Oophs, my comment disappeared. Will try it again. I agree with your thoughts, the grammar things sometimes is over the top and leaves a bad taste in my mouth, much like those bad teaches who loved to use the red pencils back in the day. I’ve seen people really slam others on facebook over silly things about tense or words…get over yourself people. However, when I’m reading a blog that doesn’t use paragraphs and or capitals for the beginning of sentences, I find it hard to read.

    Like

    • Grr, sorry the blog ate your comment. o.O That’s a bit weird, but I’m glad you took the time to persist. Thanks for doing so!

      I must admit, I’ve seem some really vicious posts on Facebook about books. I get it, kinda… Facebook is so personal and chatty and informal; people forget that there may be others at the other end who disagree or who are hurt by it all.

      But working on grammar, spelling and– ugh, basic SPaG. The things that you get tested on in school… those things, at least should be of a standard. At least.

      Like

  2. I think the key is to be willing to keep improving and polishing the story.

    Typos and grammar problems will creep into your work even if you’re usually careful about those things. No need to obsess about them though, just spend a reasonable amount of time cleaning up.

    However, story consistency, pacing and reader entertainment are areas that you can spend time on for a significant improvement. How much time do you have? How much of that time should you spend? As much as you need to, really.

    Thing is though, all that time you spend improving one story is time you can spend on another story. If you like having several projects at different stages, you may appreciate that you can take something you have learned from one and apply it to something else. Or, perhaps it’s good for your sanity to do something different now and then. There will always be times when you have to write full steam ahead on one story, but it’s nice to have a variety of available projects, isn’t it?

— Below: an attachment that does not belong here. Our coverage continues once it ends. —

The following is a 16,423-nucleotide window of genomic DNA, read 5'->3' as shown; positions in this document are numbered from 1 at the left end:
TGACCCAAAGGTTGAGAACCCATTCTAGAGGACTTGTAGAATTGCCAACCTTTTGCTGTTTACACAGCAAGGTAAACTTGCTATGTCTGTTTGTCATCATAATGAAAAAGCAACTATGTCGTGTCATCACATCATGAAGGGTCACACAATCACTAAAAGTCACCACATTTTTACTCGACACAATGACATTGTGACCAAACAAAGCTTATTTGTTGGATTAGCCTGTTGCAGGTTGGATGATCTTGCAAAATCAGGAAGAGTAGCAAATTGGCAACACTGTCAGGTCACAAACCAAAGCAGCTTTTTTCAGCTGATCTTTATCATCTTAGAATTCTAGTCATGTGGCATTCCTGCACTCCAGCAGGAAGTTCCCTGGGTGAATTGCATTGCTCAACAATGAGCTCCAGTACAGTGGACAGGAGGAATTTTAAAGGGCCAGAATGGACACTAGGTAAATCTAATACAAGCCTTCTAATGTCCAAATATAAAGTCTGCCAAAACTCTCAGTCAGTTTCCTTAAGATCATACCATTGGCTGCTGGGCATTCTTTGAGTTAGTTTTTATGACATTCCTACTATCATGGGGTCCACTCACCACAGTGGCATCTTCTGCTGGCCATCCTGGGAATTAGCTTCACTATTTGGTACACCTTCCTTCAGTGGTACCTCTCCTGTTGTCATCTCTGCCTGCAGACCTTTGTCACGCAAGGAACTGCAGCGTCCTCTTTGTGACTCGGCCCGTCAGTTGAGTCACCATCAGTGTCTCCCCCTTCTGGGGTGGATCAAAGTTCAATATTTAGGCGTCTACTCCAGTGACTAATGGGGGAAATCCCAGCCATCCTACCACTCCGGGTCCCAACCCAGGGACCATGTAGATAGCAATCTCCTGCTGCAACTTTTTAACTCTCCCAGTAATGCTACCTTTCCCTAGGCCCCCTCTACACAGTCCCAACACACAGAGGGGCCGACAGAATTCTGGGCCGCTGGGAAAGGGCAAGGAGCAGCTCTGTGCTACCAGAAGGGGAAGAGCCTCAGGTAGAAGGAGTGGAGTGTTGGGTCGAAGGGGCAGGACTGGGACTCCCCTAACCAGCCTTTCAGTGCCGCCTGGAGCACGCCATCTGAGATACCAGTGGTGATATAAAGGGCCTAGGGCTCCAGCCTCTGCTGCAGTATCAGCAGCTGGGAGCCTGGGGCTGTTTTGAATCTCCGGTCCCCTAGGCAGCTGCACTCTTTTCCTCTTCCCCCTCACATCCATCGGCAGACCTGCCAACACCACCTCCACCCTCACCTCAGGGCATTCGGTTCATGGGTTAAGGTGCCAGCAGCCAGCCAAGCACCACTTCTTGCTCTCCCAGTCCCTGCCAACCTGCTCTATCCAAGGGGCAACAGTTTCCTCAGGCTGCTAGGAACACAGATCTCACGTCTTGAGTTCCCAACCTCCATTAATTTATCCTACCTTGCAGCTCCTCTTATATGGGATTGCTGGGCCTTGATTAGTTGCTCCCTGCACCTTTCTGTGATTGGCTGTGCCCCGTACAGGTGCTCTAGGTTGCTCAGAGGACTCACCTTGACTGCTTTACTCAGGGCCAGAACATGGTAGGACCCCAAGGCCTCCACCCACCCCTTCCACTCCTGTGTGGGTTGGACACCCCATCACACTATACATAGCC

If you take a look at some stories on Wattpad you may notice that writers may be derivative, writing under the same tag and including very similar plot elements. The reason why these stories work is that readers aren’t always looking for something different, they’ll happily read a story with similar characters, seeking similar enjoyment. However, if the story execution is poor or readability is atrocious, it will get dumped from a reading list before the reader reaches the end.

    The thing to take from this is that readers are fickle, but their expectations may not be what you think. Which is why feedback is useful!

    Like

    • Yes, always useful! And the fact that writers can now respond to reader in a timely fashion is just another indication of the changing times. Something that we should all take advantage of.

      Admittedly, I’ve never used Wattpad. In fact, it’s only through talking to you that I’ve even figured out what it’s for or what it does. I’ll be there are some real gems there, though. Just like everywhere else.

      Like

    • Oh, and having lots of projects on the go…? By our nature, Ileandra and I can’t help but do that πŸ˜‰ and you’re quite right; the variety is what keeps us buzzing and cheery over what we do.
      …aside from the fact that we love it, of course.

      Like

  3. jmmcdowell says:

    I think you’ve hit on a major point here. The best writing in the world can’t save a crappy story. (Well, some critics of literary fiction may argue otherwise.) In my own writing, I’ve come to see that I do a good job at the techniques of writing. But I still need to improve significantly at storytelling. The characters and plot must keep readers asking, “And then what happens?” if we’re to succeed. A great story can easily trump slips in grammar, punctuation, and sentence structure. But decent technique rarely carries a yawner of plot and characters.

    Like

    • Yep, that’s exactly it. I’ve forgiven poor writing and SPaG in a lot of the stories I’ve read recently because the story itself was excellent. These are the sorts of stories were more time on the craft, or the use of a good editor would do the overall experience a world of good. But insofar as the story… I’m hooked enough to keep going.

      Like